“There is nothing in the field of ADAS that is inconceivable in the future”
Interview with Martin Sevenich of Continental
Martin Sevenich already knows part of the future. During pre-development, vehicle functions are tested that won’t be ready for series production for several years. We sat down with Mr. Sevenich to talk about different applications, the technical implementation of studies with test participants in the fields of driver assistance and automated driving, as well as the significance of these tests for the future.
What is the advantage of virtual testing on the computer?
It offers us the chance to test different functions in a safe environment and validate the function code with ideal sensors in an ideal environment as a first step. Here, we can quickly switch from A to B in various scenarios with the vehicle. Thanks to different map materials, we can switch from a two-lane to a three-lane highway which would be impossible in reality. An on-the-fly change from winter to summer testing is also possible in the simulator. To sum up the biggest advantage: It is possible to reproducibly repeat different scenarios several times without any problem.
How will the share of tests of simple advanced driver assistance systems up to complex systems evolve in your opinion?
The test effort will rise significantly along with the increase in functions. Especially with regard to complex systems, there will be a considerable rise. A shift of test activities from the test bench and the vehicle to the simulation is evident and will continue to increase. Here, the interaction between the driver and the assistance function is steadily gaining in importance with the result that driving simulators have made a significant contribution to this in recent years.
In your opinion, how will the number of tests (and of test cases) conducted in the simulator rise with regard to the entire development chain?
It is already rising significantly. Compared to 2012, we now increasingly rely on simulation. It is difficult to predict how this will develop but I anticipate a rapid growth.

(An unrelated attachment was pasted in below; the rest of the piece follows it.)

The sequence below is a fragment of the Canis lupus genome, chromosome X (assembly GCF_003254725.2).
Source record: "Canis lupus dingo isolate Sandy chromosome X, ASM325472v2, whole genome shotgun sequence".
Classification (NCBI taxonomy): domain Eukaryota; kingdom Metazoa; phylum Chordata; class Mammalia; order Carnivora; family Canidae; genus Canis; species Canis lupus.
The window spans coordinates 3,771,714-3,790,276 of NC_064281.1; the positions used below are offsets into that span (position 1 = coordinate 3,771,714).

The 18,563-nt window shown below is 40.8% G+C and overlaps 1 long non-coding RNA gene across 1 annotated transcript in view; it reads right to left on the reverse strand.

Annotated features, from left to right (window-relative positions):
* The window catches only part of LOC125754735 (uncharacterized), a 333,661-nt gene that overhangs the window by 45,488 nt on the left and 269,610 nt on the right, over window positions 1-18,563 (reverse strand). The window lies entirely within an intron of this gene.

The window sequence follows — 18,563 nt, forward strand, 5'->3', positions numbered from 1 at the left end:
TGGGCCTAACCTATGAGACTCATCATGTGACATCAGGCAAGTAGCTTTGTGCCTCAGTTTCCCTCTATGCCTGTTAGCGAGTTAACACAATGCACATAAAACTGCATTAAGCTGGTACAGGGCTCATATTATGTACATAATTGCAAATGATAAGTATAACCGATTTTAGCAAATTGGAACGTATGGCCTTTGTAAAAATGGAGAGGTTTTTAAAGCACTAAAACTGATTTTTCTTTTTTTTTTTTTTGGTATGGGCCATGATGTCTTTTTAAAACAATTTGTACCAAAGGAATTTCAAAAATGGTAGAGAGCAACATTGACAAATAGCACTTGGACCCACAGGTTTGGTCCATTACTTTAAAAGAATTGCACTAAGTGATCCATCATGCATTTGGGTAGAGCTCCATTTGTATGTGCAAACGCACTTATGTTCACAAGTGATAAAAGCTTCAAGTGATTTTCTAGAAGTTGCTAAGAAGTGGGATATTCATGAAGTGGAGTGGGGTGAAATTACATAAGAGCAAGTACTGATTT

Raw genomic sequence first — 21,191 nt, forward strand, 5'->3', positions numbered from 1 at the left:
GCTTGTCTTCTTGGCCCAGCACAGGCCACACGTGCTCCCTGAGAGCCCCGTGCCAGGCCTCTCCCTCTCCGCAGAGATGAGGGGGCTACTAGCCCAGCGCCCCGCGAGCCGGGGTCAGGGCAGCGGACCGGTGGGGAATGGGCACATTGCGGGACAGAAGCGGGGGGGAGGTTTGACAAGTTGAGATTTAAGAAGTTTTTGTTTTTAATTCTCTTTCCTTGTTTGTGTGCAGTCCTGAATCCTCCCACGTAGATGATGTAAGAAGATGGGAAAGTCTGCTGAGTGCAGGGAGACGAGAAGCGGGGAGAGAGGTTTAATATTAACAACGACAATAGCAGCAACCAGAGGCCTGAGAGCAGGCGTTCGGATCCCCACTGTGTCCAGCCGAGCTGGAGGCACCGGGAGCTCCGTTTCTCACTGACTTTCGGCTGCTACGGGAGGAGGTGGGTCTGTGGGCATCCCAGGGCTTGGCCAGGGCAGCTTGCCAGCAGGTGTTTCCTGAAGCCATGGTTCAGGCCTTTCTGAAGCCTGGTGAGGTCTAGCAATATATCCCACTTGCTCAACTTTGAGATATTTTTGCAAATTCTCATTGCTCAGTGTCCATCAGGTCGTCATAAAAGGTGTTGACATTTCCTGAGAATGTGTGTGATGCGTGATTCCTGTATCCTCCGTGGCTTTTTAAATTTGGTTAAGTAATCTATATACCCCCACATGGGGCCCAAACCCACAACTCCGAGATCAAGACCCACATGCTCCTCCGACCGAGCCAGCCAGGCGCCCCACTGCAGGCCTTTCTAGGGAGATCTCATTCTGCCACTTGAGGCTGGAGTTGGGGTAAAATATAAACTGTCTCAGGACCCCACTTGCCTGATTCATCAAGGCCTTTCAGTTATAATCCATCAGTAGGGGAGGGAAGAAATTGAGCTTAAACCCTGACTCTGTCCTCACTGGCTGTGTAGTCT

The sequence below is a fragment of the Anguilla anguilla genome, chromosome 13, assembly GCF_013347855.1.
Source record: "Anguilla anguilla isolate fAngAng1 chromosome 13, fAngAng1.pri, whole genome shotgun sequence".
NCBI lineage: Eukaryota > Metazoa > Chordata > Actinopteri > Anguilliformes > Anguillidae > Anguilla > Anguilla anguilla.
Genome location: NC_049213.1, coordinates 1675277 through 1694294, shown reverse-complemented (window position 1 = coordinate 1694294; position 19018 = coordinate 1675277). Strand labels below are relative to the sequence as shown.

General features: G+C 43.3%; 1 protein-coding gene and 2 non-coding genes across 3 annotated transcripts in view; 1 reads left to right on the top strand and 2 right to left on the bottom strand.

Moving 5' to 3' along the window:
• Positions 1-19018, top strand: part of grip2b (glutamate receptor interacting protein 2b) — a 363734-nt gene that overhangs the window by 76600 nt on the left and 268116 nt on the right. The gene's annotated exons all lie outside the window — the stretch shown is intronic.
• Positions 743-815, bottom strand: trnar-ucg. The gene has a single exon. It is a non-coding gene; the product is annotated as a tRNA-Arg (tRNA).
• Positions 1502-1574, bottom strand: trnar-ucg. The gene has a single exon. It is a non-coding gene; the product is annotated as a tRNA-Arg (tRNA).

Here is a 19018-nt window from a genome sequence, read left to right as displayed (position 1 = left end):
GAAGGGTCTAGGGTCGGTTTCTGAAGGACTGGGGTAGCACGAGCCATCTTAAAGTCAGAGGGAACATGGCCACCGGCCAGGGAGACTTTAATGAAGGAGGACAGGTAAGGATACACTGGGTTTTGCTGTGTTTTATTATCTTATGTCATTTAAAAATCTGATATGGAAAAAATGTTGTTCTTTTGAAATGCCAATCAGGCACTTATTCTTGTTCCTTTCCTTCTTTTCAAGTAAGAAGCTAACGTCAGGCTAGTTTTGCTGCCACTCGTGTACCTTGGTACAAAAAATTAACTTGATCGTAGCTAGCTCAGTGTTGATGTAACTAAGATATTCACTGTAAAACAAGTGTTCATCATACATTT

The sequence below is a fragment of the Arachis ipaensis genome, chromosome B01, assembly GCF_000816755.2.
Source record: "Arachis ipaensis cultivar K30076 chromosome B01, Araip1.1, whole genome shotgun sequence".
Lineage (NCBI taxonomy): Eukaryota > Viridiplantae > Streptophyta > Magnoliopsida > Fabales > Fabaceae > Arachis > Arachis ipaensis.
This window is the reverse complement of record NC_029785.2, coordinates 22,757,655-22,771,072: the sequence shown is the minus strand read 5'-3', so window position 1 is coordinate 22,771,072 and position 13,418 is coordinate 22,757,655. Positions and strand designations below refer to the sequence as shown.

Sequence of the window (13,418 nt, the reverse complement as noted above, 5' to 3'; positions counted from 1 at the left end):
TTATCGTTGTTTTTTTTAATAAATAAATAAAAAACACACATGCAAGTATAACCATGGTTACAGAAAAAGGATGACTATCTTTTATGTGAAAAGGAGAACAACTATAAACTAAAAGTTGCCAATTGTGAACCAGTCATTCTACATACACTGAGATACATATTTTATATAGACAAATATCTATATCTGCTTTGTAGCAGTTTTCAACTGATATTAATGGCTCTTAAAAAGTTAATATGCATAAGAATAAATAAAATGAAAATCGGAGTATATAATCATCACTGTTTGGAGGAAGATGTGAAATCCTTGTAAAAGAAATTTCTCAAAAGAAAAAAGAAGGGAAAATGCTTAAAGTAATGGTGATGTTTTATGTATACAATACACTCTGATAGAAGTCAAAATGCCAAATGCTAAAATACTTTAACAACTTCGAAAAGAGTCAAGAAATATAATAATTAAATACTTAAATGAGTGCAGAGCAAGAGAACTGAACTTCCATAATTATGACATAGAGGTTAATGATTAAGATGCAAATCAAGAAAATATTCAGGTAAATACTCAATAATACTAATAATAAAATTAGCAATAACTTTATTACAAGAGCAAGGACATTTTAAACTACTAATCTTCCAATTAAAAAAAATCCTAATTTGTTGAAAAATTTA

In terms of release processes, the car is still the one that needs to prove itself in real traffic. The last release will continue to take place in the vehicle in the future; however, the findings gained through simulation will be taken into account.
What big challenges do you see for simulation?
The ability to simulate complex scenarios in real time must be given. Both sensor models and graphics must simultaneously deliver speed as well as performance in order to continue increasing the level of realism. A specific example: An ideal line marking for measuring distance on the highway is applied every 6 meters in theory, which would be easy to test. However, in reality the distance is 6 meters. There are certain deviations and this is precisely what tools such as CarMaker need to be able to model. New bus protocols should be mentioned here as well since they present new challenges to the architecture of a HIL system. The now common CAN protocol is already close to being outdated. In this field, automotive Ethernet is the future.
What challenges do you see in terms of test drives for automated driving?
Essentially, everything has become much more complex. Previously, you had one control unit with one function. Nowadays, there is a large number of control units with different functions that interact with each other as well. For the evaluation of the systems, different, highly detailed and more complex test technology is also required. Due to this, not all tests of automated driving functions can be conducted in vehicle tests any longer.
The challenges arising from this cannot be fully estimated yet. There will be changes to the evaluation methodology toward simulation and possibly sooner than we expect.